Preventing Lending Your Stocks to Shorts?

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thredge

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#1
So I just read something the other day about preventing your stocks being lent to short sellers.

If you go to the trouble to get certificates, those are yours and can't be lent. But most of us investing with online trading platforms have their stocks held by their brokerage. And reading the fine print, they are allowed to lend your stocks out while they are holding them. This seems a little odd to me, as do a lot of 'shady' finance practices, but its what we are dealing with I guess. It seems odd, because what if all the stock holders decide to sell their shares? Where does your brokerage get them all? Are they allowed to sell off the shorts shares and stiff them for the loss?

So someone recommended putting in a limit sell order for something ridiculous like $1000 per share, and that would prevent your brokerage from being able to lend out your shares to short sellers. Does anyone know if that is actually true? Does having the active sell order prevent them from lending your shares out?
 

garsh

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#2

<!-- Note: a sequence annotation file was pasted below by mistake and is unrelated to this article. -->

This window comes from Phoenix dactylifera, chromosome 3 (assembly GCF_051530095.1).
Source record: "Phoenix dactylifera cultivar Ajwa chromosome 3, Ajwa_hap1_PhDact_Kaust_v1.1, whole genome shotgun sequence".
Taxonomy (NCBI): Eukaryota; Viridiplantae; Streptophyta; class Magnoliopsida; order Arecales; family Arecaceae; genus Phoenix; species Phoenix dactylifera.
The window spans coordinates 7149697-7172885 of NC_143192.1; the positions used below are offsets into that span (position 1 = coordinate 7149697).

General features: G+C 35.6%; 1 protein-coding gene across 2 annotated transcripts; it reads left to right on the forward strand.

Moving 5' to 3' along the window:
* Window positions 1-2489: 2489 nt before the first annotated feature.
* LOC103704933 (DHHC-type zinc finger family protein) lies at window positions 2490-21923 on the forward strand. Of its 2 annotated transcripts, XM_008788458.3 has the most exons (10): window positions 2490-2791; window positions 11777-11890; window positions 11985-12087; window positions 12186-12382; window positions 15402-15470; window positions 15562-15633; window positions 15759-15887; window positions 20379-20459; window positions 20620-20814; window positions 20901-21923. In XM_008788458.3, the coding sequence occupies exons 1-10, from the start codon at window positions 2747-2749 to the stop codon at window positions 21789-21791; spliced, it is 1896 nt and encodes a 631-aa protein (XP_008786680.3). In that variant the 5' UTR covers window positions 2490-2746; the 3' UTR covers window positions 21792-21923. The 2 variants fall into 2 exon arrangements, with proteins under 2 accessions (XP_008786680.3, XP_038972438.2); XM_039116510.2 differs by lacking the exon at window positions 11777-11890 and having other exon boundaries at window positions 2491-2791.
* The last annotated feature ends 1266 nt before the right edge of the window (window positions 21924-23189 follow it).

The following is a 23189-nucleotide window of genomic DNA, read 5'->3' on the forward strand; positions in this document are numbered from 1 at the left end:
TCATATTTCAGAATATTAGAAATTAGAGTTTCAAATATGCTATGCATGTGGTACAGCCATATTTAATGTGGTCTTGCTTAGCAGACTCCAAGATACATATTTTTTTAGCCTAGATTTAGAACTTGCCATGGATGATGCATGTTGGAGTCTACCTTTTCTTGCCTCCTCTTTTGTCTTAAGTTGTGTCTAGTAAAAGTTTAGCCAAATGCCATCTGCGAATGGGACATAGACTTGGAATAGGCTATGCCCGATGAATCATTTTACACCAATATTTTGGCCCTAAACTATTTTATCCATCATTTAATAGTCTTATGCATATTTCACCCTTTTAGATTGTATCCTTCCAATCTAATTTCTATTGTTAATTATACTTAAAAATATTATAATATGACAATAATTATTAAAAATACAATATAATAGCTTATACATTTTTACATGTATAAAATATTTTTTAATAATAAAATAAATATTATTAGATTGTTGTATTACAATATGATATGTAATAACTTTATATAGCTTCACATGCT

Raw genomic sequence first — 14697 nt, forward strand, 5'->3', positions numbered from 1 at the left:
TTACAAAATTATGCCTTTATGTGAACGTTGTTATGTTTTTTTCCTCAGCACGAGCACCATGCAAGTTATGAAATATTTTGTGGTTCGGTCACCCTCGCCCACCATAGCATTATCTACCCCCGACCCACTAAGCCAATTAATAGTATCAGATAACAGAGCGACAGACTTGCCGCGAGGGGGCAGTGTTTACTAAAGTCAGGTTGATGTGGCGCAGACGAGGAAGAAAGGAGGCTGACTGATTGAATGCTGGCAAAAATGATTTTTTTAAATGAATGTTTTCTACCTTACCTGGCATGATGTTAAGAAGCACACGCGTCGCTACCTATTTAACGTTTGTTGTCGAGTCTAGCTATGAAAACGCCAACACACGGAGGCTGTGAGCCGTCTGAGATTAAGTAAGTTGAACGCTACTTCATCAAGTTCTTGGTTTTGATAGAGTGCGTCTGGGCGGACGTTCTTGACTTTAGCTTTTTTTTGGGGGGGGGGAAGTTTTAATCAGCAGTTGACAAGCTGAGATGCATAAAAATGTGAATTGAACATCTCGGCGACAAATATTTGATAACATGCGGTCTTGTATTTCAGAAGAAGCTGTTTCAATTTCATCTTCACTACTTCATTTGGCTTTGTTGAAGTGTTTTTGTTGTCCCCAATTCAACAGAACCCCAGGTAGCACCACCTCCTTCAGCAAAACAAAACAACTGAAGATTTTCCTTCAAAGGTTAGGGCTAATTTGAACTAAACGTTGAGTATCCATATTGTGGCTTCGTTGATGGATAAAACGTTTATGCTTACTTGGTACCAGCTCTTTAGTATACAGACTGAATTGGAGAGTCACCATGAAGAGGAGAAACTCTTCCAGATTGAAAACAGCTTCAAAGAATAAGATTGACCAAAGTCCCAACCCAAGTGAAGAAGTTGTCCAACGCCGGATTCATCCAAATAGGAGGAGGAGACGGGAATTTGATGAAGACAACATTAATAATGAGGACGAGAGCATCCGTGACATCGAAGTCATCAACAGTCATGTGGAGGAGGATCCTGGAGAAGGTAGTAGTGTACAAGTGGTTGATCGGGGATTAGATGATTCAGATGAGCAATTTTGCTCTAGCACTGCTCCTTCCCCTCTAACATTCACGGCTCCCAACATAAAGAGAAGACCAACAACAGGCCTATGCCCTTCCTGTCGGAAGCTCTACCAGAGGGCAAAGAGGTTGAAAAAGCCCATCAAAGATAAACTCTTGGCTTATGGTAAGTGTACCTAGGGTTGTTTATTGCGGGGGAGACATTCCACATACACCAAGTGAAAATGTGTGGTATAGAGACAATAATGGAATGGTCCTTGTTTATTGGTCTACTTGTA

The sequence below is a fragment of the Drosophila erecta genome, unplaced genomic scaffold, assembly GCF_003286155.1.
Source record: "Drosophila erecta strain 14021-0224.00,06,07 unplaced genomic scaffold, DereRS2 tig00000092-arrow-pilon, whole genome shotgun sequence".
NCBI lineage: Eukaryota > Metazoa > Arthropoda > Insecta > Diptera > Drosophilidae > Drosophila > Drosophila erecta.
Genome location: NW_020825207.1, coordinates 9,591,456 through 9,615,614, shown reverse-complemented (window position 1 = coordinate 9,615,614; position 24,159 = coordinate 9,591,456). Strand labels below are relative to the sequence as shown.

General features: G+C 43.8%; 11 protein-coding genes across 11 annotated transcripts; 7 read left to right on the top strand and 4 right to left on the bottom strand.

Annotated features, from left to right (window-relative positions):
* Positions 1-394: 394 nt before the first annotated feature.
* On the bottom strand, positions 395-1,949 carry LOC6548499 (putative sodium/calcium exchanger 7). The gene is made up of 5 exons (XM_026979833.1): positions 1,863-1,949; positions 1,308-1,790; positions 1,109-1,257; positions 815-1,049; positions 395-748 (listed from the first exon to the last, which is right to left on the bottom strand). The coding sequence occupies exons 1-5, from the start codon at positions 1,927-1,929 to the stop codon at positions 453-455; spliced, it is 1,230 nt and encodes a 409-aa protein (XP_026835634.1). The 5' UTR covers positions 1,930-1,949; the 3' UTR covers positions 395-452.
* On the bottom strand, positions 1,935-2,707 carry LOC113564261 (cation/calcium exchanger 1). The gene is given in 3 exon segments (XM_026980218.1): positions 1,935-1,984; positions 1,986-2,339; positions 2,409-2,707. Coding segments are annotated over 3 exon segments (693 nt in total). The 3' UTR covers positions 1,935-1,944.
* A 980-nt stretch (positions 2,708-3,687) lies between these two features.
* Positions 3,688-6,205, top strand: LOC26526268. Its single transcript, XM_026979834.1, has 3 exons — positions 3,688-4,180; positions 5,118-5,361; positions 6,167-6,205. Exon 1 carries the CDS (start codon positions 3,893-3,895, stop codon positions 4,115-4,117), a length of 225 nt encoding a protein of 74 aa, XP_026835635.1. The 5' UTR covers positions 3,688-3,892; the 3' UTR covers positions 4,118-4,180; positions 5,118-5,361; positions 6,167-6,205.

Interesting!

Personally, I'm happy to lend mine out, and have them manipulate the price downward so I can buy a few more, cheap shares. I really feel that in 3-6 months, the shorts are going to lose the last of the leverage they have to manipulate the stock price, and it's going to make a large jump as they are forced to cover before it goes even higher.
 

Guy Weathersby

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#4
I know that I got a call from E-Trade asking if I wanted to lend shares in one of my stocks, it wasn't Tesla. So I assume their policy is to ask.
 

thredge

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#5
Well, that is kind of comforting that you guys have been asked if you wanted to lend.

I specifically asked the support team at Robinhood if my shares were available for lending and they assured me that they were not.

Dan
I use Robinhood also, and noticed the comment in the fine print that they are allowed to lend it as part of your agreement. I'll have to see if I can find that language again and put a screen grab up here.

When did you ask at Robinhood? Because I only joined about a month ago now, and they said they were hoping to sell short options in the near future, and it appears that they have instituted that on a limited basis now. I think you have to sign up for current access to it.
 

Impatient

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#6
I read that the law changed some years ago and private individuals are not allowed to physically hold the certificates for stocks that they own. I, too, heard that setting a limit order will prevent one's stocks from being lent, but I've never gone online to verify it.